Forgive Us Our Debts

Dear Jon Christensen:

I am sure there is much I could learn from your study of history with specialties in History of conservation, the science of conservation biology, and measuring conservation. But today I want to expand your radar screen more (if that is possible).
The most important aspect of expanding environmental protection and healing parts of our world is the spread of Democracy around the world (Democratic Peace). If we are to treat the world as a metaphore for an island, then let us look at a situation in one island Haiti/Dominican Republic. I could not find any of the satellite pictures I had seen before from NOAA but this article explains the difference. Let us now look at Freedom House and then clicking on FH Country Rankings and downloading the Microsoft Exel table. Just using a simple average of the 32 years of surveys done we can see that the freedom rating for DR is just under 2 1/2 and Haiti is almost 6.
Each country is assigned a rating for political rights and a rating for civil liberties based on a scale of 1 to 7, with 1 representing the highest degree of freedom present and seven the lowest level of freedom.US and Iceland are examples of pure freedom with a ranking of 1 and Zimbabwe coming in a over 5 and the perfect score of 7 going to North Korea.
Do you think environmental protection may be correlated in a direct proportion to freedom?

Sunday, August 14, 2005

AlsoAlso: Lies and Damn Lies

I liked the post by PeakLimiter so much I had to include it here. I am not sure where he got it but it has some very interesting quotes.

Some more Lies" for you to track. Remember these???? Most likely not as you on the left are selectivly, voluntarily ignorant

One way or the other, we are determined to deny Iraq the capacity to develop weapons of mass destruction and the missiles to deliver them. That is our bottom line.” - President Clinton, Feb. 4, 1998

“If Saddam rejects peace and we have to use force, our purpose is clear. We want to seriously diminish the threat posed by Iraq’s weapons of mass destruction program.” - President Clinton, Feb. 17, 1998

Iraq is a long way from [here], but what happens there matters a great deal here. For the risks that the leaders of a rogue state will use nuclear, chemical or biological weapons against us or our allies is the greatest security threat we face.” - Madeline Albright, Feb 18, 1998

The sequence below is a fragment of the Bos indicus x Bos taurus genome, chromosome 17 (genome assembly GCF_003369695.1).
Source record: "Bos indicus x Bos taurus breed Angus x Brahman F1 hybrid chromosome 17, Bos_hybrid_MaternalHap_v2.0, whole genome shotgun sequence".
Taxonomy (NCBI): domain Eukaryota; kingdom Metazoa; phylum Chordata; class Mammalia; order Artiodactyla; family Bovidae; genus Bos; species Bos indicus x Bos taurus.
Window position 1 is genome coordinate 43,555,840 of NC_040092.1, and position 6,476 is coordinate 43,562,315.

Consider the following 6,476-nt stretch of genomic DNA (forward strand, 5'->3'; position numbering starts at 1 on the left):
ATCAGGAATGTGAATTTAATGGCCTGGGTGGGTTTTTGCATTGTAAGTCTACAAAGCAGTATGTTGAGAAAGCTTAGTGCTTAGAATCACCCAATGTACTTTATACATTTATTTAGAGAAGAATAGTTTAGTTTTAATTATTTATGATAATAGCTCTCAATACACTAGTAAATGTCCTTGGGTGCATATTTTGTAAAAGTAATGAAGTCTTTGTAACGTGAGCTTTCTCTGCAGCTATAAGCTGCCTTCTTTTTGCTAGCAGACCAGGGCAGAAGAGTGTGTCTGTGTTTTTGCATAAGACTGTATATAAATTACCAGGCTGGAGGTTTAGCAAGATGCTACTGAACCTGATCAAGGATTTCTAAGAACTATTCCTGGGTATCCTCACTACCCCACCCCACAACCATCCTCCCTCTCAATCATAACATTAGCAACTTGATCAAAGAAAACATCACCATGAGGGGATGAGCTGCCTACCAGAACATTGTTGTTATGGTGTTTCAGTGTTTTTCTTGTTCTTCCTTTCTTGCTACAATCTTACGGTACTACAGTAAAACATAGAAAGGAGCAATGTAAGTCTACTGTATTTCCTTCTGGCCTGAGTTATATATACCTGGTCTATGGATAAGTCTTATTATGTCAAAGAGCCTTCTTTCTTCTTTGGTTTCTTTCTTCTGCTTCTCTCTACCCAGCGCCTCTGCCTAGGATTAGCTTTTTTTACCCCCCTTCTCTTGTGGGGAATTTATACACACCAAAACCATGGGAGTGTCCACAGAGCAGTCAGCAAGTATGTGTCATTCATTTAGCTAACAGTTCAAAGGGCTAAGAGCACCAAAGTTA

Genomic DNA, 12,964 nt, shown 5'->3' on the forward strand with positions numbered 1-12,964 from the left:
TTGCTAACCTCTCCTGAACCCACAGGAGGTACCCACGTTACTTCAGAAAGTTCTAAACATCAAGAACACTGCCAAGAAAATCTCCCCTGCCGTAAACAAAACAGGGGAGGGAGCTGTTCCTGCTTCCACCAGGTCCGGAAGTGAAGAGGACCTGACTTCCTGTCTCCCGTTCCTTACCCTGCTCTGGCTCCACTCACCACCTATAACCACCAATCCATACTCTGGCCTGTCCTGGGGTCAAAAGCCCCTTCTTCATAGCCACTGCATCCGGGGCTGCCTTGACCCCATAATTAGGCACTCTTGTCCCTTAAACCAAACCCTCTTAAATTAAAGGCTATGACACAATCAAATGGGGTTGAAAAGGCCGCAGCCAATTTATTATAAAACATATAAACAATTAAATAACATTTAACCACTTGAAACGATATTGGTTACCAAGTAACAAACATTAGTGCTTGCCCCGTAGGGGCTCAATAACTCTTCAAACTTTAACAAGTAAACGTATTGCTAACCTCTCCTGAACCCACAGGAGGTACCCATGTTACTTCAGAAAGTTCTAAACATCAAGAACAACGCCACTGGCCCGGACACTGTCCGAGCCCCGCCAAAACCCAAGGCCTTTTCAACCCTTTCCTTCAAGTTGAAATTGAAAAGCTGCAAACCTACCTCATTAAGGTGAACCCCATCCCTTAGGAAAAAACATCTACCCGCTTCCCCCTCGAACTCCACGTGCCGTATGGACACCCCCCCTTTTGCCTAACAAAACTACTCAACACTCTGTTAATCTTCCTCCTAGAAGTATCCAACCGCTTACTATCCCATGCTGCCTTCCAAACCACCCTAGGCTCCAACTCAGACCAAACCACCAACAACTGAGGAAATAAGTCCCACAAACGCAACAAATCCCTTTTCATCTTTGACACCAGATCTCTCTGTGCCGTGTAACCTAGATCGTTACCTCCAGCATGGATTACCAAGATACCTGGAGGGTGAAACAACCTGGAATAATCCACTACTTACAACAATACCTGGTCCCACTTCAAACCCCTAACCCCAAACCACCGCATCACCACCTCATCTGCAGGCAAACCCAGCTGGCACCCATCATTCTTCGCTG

“He will use those weapons of mass destruction again, as he has ten time since 1983.” - Sandy Berger, Clinton National Security Adviser, Feb 18,1998

“[W]e urge you, after consulting with Congress, and consistent with the US Constitution and laws, to take necessary actions (including, if appropriate, air and missile strikes on suspect Iraqi sites) to respond effectively to the threat posed by Iraq’s refusal to end its weapons of mass destruction programs.” - Letter to President Clinton, signed by Sens. Carl Levin (D-MI), Tom Daschle (D-SD), John Kerry (D - MA), and others Oct. 9,1998

“Saddam Hussein has been engaged in the development of weapons of mass destruction technology which is a threat to countries in the region and he has made a mockery of the weapons inspection process.” - Rep. Nancy Pelosi (D, CA), Dec. 16, 1998

“Hussein has chosen to spend his money on building weapons of mass destruction and palaces for his cronies.” - Madeline Albright, Clinton Secretary of State, Nov. 10, 1999

“There is no doubt that … Saddam Hussein has invigorated his weapons programs. Reports indicate that biological, chemical and nuclear programs continue apace and may be back to pre-Gulf War status. In addition, Saddam continues to redefine delivery systems and is doubtless using the cover of a licit missile program to develop longer-range missiles that will threaten the United States and our allies.” - Letter to President Bush, Signed by Sen. Bob Graham (D, FL,) and others, December 5, 2001

“We begin with the common belief that Saddam Hussein is a tyrant and threat to the peace and stability of the region. He has ignored the mandated of the United Nations and is building weapons of mass destruction and the means of delivering them.” - Sen. Carl Levin (D, MI), Sept. 19, 2002

“We know that he has stored secret supplies of biological and chemical weapons throughout his country.” - Al Gore, Sept. 23, 2002

“Iraq’s search for weapons of mass destruction has proven impossible to deter and we should assume that it will continue for as long as Saddam is in power.” - Al Gore, Sept. 23, 2002